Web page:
Grizzly Bear Attacks, Injures Boy: Bear Spray Works, Driving Off Animal

grizzly bear
A grizzly bear roams through the Hayden Valley in Yellowstone National Park in Wyoming. Jim Urquhart/Reuters

A grizzly bear attacked and injured 10-year-old boy hiking with family in Yellowstone National Park, but effective use of bear spray drove the animal away, saving the family from more serious injury.

The female grizzly bear was defending its cub, officials said. The boy, from Washington state, was hiking late this week with three other family members on the Divide Trail, southeast of the Old Faithful geyser, the National Park Service said in a statement. The bear was with at least one cub, judging from tracks, and was likely foraging near the hiking trail when the family approached, officials said, according to USA Today.

The boy suffered non-life-threatening injuries before the family used bear spray it had in possession for the hike, effectively driving the animal away.

"The boy 'suffered an injured wrist, puncture wounds to the back and wounds around the buttocks,' the statement says," according to USA Today. "The family was able to drive off the animal using bear spray, officials report. Upon being sprayed, the bear shook its head and left."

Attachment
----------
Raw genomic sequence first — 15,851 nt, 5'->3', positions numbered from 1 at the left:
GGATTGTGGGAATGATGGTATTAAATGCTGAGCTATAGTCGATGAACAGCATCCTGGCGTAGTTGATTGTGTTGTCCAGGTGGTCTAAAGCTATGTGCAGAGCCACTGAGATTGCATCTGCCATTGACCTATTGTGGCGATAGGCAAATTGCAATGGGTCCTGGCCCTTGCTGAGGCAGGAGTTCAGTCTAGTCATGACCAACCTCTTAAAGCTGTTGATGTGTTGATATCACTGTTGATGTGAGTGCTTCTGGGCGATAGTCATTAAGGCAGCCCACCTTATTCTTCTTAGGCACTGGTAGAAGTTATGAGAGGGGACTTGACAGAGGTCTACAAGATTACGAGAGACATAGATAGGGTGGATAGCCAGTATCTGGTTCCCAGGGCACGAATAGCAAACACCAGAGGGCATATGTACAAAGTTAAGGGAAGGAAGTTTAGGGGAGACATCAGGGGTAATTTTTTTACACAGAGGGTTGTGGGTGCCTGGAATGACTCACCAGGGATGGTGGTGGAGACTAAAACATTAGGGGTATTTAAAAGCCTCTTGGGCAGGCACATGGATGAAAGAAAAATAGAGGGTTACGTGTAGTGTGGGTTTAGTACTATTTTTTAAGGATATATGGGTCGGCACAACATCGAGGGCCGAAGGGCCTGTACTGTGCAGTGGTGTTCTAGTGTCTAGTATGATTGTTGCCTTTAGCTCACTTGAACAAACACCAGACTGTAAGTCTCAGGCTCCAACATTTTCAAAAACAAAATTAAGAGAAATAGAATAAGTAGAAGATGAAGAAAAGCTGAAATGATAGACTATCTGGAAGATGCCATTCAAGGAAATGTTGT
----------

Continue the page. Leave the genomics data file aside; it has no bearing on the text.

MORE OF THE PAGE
What is bear spray?

Proven effective at stopping an aggressive behavior, bear spray is " is a non-lethal deterrent designed to stop aggressive behavior in bears. Its use can reduce human injuries caused by bears and the number of bears killed by people in self-defense. Bear spray uses a fine cloud of Capsicum derivatives to temporarily reduce a bear's ability to breath, see, and smell, giving you time to leave the area."

Rangers said they don't plan to search for the bear since it was only acting in defense of its cub. The boy was reportedly transferred to a hospital in nearby Big Sky, Montana.

Officials credited the use of bear spray in averting a more serious grizzly bear attack.

"This incident could have been more serious. We applaud the family for traveling in a group, carrying bear spray, and knowing how to effectively use it during their emergency," Pat Kenney, Yellowstone National Park deputy superintendent, said in a statement.

Grizzly bears are common in Yellowstone National Park but this was the first reported attack on a human since 2015. The National Parks Service warns that visitors to Yellowstone should be prepared to encounter bears at all times.

"All of Yellowstone is bear habitat: from the deepest backcountry to the boardwalks around Old Faithful," the NPS says. "Prepare for bear encounters no matter where you go. Your safety cannot be guaranteed, but you can play an active role in protecting yourself and the bears people come here to enjoy" by following guidelines, including never feeding bears and having bear spray.